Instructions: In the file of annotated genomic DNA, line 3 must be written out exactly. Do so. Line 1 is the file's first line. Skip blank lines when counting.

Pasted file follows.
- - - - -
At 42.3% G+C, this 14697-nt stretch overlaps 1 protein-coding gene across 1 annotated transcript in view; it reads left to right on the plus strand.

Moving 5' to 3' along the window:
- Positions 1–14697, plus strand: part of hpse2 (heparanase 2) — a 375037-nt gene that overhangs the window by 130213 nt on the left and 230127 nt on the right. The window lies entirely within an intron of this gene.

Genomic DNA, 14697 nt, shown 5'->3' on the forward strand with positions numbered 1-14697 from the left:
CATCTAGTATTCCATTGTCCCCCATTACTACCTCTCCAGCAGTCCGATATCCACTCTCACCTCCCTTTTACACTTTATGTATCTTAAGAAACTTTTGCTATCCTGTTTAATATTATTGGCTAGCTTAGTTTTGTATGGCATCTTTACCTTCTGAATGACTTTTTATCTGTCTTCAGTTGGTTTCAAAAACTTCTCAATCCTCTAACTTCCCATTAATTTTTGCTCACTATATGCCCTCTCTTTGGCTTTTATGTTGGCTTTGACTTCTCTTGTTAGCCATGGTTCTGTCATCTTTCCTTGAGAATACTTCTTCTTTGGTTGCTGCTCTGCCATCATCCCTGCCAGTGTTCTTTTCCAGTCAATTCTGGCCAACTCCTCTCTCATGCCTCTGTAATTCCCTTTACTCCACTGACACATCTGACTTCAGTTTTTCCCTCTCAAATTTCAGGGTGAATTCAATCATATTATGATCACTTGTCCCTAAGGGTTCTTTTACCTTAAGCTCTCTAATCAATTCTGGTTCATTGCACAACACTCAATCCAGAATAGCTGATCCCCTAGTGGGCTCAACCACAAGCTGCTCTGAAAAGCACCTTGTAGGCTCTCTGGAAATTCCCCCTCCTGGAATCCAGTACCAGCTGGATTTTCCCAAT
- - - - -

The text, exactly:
- Positions 1–14697, plus strand: part of hpse2 (heparanase 2) — a 375037-nt gene that overhangs the window by 130213 nt on the left and 230127 nt on the right. The window lies entirely within an intron of this gene.